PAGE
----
Gage faced a difficult winter in Boston. He bent over backwards to avoid alienating the population, but this only earned him the mockery of his troops (who called him “Granny Gage”) while gaining nothing in public opinion. His British soldiers were constantly jeered and insulted by the population of Boston, and Gage’s orders not to retaliate fostered resentment. Desertion, drunkenness and sickness stacked up, and to keep them fit and away from the citizens Gage liked to send them on marches through the countryside. This not only alarmed the people of Massachusetts, but gave the colonists multiple chances to perfect their early-warning system.

Patriots such as Paul Revere, John Hancock and especially Samuel Adams believed a showdown with the British was inevitable. It was their networks that had squirreled away guns and ammunition as well as setting up the Provincial Congress – the local government of Massachusetts – at Concord, away from British supervision. They created a set of “alarm riders” to rouse the countryside every time the British left Boston, and reorganized a series of quick-response units known as the “minutemen.” The whole affair was well-organized and gained popular support. Gage was Governor of Massachusetts, but controlled nothing outside of his troops in Boston.

Two times in February and March, British troops tried to seize more arms caches but each time they were confronted by organized militia, including artillery. Each time they ran into resistance, the British troops gave in and turned back to Boston. The militia, of course, took this as a sign that as long as they made a good show the British would give up and march away. Despite both sides ordering their troops not to fire unless fired upon, this farce was eventually going to lead to violence.

The British and Americans were playing chicken. Eventually, they were going to collide.

In April, Gage received word from London that he needed to take stronger action against the American colonists before they got too strong. He consulted his officers and learned that two younger officers – Captain Brown of the 52nd Foot and Ensign de Berniere of the 10th – had undertaken dangerous scouting missions and discovered military stores at Concord, Massachusetts. Gage decided to make an expedition to destroy these stores as a show of force and an attempt to reassert order in the colonies. He had been “Granny Gage” too long – if he backed down now, he could never regain authority in his province.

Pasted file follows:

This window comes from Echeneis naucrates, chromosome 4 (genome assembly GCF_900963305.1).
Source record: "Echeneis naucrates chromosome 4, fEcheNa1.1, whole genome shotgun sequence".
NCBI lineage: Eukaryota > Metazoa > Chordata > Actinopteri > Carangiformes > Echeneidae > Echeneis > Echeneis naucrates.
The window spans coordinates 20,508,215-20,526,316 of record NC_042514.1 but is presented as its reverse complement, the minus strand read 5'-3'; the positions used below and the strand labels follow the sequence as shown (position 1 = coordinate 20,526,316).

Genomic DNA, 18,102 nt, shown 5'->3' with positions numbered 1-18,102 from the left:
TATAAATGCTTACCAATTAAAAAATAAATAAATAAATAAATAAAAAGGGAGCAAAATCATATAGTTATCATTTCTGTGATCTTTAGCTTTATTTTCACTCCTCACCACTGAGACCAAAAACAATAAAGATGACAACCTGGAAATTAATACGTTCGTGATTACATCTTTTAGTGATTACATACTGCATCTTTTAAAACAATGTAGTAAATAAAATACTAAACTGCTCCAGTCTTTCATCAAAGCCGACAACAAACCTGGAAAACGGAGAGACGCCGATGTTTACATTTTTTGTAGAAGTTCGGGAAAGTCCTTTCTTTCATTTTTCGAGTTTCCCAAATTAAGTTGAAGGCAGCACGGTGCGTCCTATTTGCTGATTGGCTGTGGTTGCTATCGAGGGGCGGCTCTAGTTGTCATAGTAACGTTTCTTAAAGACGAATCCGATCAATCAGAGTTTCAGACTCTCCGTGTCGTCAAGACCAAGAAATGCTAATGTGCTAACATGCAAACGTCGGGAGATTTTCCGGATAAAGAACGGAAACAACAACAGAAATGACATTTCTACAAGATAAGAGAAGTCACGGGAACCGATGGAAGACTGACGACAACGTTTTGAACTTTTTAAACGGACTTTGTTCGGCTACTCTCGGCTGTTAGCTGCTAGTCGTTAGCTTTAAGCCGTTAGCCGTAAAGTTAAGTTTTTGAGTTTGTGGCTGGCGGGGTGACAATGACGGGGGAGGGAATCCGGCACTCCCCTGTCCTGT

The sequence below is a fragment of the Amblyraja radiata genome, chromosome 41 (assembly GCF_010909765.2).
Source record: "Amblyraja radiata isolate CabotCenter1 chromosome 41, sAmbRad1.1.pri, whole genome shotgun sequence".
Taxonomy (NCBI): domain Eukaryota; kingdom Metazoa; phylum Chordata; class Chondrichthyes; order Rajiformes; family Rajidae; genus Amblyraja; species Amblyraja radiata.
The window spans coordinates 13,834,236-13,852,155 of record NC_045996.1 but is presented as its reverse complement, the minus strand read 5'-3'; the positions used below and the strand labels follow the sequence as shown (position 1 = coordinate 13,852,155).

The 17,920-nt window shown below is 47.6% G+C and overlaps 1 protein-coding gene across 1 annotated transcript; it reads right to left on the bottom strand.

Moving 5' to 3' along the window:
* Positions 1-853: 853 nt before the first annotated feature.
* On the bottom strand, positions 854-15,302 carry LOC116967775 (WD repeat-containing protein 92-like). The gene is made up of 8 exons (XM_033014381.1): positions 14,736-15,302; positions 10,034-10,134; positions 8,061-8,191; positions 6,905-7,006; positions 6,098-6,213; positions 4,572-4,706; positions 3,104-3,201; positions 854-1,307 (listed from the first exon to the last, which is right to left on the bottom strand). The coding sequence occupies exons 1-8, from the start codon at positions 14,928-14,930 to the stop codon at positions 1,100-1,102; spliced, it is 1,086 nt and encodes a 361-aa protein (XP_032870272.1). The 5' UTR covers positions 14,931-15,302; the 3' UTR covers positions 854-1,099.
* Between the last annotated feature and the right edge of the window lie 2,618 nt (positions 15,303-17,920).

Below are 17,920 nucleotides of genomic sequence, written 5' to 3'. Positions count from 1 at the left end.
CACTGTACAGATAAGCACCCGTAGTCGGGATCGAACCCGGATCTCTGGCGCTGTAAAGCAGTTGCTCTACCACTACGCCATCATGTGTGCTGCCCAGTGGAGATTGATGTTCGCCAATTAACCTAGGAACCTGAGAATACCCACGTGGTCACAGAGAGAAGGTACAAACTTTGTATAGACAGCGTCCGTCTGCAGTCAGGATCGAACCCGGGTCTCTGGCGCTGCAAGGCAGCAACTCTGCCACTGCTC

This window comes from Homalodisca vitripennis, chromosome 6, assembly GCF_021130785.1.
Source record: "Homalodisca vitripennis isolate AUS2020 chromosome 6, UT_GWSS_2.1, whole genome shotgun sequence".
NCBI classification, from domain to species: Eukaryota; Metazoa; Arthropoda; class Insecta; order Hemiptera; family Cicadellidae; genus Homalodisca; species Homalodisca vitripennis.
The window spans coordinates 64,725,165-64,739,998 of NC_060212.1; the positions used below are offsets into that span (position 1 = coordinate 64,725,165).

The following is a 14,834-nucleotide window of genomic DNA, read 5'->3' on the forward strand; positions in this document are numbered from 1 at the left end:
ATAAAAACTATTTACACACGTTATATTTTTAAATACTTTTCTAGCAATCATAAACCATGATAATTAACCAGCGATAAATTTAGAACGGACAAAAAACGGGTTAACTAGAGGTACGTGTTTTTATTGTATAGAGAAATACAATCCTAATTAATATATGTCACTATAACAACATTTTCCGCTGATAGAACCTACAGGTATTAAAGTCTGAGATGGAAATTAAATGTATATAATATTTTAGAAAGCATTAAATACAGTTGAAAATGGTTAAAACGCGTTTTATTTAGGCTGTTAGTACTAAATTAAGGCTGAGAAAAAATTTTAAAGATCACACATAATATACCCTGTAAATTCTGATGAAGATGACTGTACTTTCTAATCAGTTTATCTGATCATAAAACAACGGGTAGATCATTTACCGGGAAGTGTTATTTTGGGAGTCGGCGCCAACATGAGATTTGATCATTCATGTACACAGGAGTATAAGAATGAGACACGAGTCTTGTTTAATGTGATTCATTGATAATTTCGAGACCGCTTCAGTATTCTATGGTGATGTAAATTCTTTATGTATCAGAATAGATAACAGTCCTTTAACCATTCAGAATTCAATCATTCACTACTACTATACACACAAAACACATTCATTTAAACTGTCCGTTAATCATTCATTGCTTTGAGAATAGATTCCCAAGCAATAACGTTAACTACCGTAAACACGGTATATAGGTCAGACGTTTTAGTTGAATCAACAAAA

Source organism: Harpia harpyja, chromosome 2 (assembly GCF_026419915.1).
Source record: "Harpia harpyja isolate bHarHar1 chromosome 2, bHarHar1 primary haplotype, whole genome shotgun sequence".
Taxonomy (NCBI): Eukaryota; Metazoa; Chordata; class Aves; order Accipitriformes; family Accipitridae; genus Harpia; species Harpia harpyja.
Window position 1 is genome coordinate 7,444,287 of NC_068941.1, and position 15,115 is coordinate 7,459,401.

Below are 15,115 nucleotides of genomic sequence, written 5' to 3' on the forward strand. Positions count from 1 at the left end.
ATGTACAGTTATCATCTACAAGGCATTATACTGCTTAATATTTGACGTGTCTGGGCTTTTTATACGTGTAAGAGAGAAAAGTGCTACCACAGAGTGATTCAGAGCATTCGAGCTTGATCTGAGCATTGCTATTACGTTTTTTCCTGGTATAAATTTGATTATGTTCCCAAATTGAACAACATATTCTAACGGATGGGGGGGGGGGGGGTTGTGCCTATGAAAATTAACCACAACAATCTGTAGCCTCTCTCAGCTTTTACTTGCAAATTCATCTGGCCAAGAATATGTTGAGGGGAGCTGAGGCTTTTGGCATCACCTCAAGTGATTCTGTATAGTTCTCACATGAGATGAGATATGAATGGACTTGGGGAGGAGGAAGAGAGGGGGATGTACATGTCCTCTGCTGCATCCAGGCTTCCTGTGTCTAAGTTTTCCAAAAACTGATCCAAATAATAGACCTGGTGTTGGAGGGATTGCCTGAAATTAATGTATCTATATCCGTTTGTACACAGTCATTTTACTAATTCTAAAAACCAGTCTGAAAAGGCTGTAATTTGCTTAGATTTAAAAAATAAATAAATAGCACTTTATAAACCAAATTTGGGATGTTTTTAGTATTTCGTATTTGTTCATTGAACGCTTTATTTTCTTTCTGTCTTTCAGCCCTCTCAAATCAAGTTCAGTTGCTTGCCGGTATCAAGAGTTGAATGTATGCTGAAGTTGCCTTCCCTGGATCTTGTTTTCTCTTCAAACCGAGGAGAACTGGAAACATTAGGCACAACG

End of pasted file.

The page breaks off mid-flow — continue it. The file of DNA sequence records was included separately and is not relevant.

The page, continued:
Gage organized a force of 21 infantry companies. They would cross Boston harbor on boats to avoid observation from the colonists, march to Concord, and remove the military equipment. Most of the American leaders had left Boston by now, having gotten wind of Gage’s instructions from London, but Paul Revere had remained in the city to keep an eye on the British. He knew they would have to move soon, and to indicate the route they took, would signal his fellow Revolutionaries out in the city by lanterns: “one if by land, two if by sea.” When the British troops departed on the night of April 18, Revere hung two lanterns from the steeple of the Old North Church. Across the night-cloaked terrain of Massachusetts, minutemen began to assemble. Would this be just another bloodless encounter, like all the others before?

Revere raced to Lexington, where John Hancock and Samuel Adams had taken shelter, to warn them that they may be in danger. Lexington was midway between Cambridge, the British start point, and the arsenal at Concord. Mounted British officers were already patrolling the road. Having spread the alarm at Lexington, where Hancock and Adams decided to stay for the fight, Revere and two other riders – William Dawes and Samuel Prescott – continued on to Concord. Revere was captured by a British patrol, but Dawes and Prescott made their way to Concord and raised the alarm there.

Revere told his captors that every militiaman within 50 miles was turning out for the showdown. Alarmed, the British scouts reported back to their commander, Lieutenant Colonel Francis Smith of the 10th Foot. Smith ordered an advance of his light companies, under Major Thomas Pitcairn of the Royal Marines, to push forward quickly and try to capture the American leaders at Lexington.